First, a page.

Village people: Michael Gambon in The Casual Vacancy.
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From Pagford to the Punjab: Sunday night rivals The Casual Vacancy and Indian Summers both fall short

J K Rowling adaptation The Casual Vacancy and Channel 4's Indian Summers lack something for our critic.

The Casual Vacancy
BBC1

Indian Summers
Channel 4
 

I can’t tell if this adaptation of J K Rowling’s The Casual Vacancy (Sundays, 9pm) is an improvement on the novel – I haven’t read it. If it is better, as some suggest, I can only imagine how clunky the original must be. Halfway through the first episode and already worn out by all the unsubtle ways in which its writer, Sarah Phelps, was trying to signal that the Cotswold village of Pagford has an underbelly darker even than Evgeny Lebedev’s beard, I began to wonder why the director hadn’t just hired a biplane. It could have trailed a banner above Pagford’s honey-coloured roofs: “WARNING – THIS VILLAGE IS NOT WHAT IT SEEMS!” Not only would this have saved a lot of time, money and acting talent; it would also have been a good deal less patronising to us, the poor, feeble, simple-minded viewers.

Pagford is a Midsomer Murders kind of place. The sun is always shining, the better that people might drive their vintage cars with the top down, and every five seconds another Great British Character Actor strides into view. Michael Gambon, Julia McKenzie, Julian Wadham, Simon McBurney: the full repertory company is present, plus the obligatory blazers, wigs and bow ties. Turn a corner, though, and you’ll find yourself in Shameless. Here is a shop selling naughty lingerie; here, a thug pointlessly destroying a schoolboy’s bicycle; here, a weeping junkie returning home after a night in the cells. And who’s this? It’s Samantha Mollison (Keeley Hawes), the proprietor of the aforementioned lingerie store. What’s she doing? Hmm. In her kitchen, she’s shoving her considerable breasts in the face of her boring solicitor husband, Miles (Rufus Jones). “Go on!” she growls. “Grab a handful!” And then something much ruder that I will leave to your imagination for now.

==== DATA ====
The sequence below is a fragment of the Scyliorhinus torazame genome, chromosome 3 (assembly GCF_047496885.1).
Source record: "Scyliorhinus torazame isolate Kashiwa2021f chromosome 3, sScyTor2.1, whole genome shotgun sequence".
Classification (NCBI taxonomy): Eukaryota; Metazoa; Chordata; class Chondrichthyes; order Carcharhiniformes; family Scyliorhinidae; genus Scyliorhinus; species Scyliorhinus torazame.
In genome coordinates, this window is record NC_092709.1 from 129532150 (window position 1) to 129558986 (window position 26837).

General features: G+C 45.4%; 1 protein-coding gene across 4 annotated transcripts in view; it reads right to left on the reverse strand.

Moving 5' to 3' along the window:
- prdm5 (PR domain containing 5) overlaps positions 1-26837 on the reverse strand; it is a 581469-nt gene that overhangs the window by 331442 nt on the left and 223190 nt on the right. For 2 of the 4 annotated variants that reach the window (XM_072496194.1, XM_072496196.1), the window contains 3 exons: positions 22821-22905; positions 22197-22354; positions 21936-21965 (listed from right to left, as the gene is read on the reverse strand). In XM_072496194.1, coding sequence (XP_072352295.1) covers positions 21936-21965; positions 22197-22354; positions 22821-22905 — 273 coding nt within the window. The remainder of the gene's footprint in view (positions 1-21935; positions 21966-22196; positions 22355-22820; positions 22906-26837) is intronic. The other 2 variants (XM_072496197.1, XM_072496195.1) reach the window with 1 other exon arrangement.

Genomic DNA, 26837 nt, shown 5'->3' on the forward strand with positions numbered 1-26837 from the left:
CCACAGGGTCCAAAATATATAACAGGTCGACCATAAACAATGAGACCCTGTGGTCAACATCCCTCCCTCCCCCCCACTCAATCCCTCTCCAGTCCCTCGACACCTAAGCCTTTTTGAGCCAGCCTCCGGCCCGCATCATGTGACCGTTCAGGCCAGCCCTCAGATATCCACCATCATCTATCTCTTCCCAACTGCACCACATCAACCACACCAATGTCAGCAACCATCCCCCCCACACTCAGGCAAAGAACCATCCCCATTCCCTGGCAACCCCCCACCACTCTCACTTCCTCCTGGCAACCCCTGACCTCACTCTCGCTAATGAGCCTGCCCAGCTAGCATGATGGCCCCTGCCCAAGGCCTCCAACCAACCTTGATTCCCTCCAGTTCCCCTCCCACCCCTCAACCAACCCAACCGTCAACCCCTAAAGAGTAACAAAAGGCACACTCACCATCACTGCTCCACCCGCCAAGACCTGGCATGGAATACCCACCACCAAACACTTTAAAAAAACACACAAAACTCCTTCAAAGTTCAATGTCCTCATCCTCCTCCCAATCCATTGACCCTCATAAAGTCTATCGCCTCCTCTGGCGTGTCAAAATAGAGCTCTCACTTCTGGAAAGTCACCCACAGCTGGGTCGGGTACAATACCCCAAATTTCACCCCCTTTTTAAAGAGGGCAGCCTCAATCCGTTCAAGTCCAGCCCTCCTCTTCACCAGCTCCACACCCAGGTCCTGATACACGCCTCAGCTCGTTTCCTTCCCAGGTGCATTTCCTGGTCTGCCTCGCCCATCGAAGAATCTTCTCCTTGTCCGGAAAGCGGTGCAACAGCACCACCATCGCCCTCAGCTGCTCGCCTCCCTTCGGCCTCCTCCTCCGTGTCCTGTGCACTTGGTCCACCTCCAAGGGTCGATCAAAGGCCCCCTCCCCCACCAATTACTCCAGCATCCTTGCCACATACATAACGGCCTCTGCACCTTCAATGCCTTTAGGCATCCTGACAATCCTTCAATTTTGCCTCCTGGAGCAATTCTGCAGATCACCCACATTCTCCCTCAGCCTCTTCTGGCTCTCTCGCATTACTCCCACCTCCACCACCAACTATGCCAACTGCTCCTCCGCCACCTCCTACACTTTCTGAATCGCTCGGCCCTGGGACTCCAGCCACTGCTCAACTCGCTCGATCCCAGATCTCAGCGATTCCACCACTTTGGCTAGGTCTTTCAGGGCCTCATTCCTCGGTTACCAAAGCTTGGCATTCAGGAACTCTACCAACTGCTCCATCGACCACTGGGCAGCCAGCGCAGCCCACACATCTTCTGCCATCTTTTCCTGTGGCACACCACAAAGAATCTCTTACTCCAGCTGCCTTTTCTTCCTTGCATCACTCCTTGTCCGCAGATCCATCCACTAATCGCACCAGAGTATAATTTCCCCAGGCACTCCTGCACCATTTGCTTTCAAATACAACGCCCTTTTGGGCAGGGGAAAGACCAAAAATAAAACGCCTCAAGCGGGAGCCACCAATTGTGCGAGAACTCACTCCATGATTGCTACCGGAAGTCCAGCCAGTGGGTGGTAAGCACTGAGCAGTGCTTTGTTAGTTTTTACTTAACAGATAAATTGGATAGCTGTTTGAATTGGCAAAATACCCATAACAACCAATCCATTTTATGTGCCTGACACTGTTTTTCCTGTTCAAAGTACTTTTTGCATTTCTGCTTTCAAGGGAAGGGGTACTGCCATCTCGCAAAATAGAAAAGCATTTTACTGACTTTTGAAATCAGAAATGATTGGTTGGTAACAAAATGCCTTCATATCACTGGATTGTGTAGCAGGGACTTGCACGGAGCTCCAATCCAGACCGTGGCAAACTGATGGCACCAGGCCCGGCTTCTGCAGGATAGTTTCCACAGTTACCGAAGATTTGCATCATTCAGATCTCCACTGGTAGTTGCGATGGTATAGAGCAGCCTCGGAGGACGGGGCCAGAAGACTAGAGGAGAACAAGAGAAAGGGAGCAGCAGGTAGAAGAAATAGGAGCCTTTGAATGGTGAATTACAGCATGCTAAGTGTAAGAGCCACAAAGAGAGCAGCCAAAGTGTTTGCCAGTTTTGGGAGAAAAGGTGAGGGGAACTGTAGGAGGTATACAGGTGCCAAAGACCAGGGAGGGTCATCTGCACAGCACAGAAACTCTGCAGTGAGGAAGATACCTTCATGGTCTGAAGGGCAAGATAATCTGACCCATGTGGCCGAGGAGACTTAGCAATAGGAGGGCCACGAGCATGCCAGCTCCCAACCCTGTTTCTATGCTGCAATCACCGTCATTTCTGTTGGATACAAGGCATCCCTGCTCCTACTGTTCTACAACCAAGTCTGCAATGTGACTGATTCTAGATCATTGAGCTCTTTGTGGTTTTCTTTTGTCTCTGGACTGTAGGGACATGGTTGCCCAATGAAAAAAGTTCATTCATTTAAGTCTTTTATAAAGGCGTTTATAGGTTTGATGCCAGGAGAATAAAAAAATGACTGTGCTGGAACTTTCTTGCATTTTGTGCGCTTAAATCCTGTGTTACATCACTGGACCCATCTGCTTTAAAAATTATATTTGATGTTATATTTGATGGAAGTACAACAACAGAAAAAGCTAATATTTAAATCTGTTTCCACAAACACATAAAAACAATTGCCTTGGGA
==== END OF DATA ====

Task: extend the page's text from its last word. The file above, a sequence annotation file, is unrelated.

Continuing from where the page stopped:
The plot of The Casual Vacancy turns on the struggle for the future of Sweetlove House, a drop-in centre that caters for the needs of the residents of Pagford’s Chatsworth – sorry, I mean Fields – council estate. Samantha’s social-climbing parents-in-law, Howard (Gambon) and Shirley (McKenzie), want it to become a luxury spa: they would rather the poor stayed out of sight. Alas, there is opposition on the parish council. Previously, this was led by the do-gooding Barry Fairbrother (Rory Kinnear) but now poor Bazza is dead and the race is on to fill his seat. Who will succeed him? The hapless Miles? (At least council meetings will afford him a brief respite from Samantha’s breasts.) The dastardly Simon Price? Or the local head teacher, Colin Wall? All we know for sure at this point is that Shirley’s quilted Barbour is going to see a lot of action in the coming days, that Samantha will likely have to deploy the odd thong and that Michael Gambon will continue to shout his lines tonelessly, in the manner of a Speak & Spell machine that finds itself unaccountably stuck in a long and possibly endless run of Noël Coward’s Hay Fever.

The trailer for Indian Summers.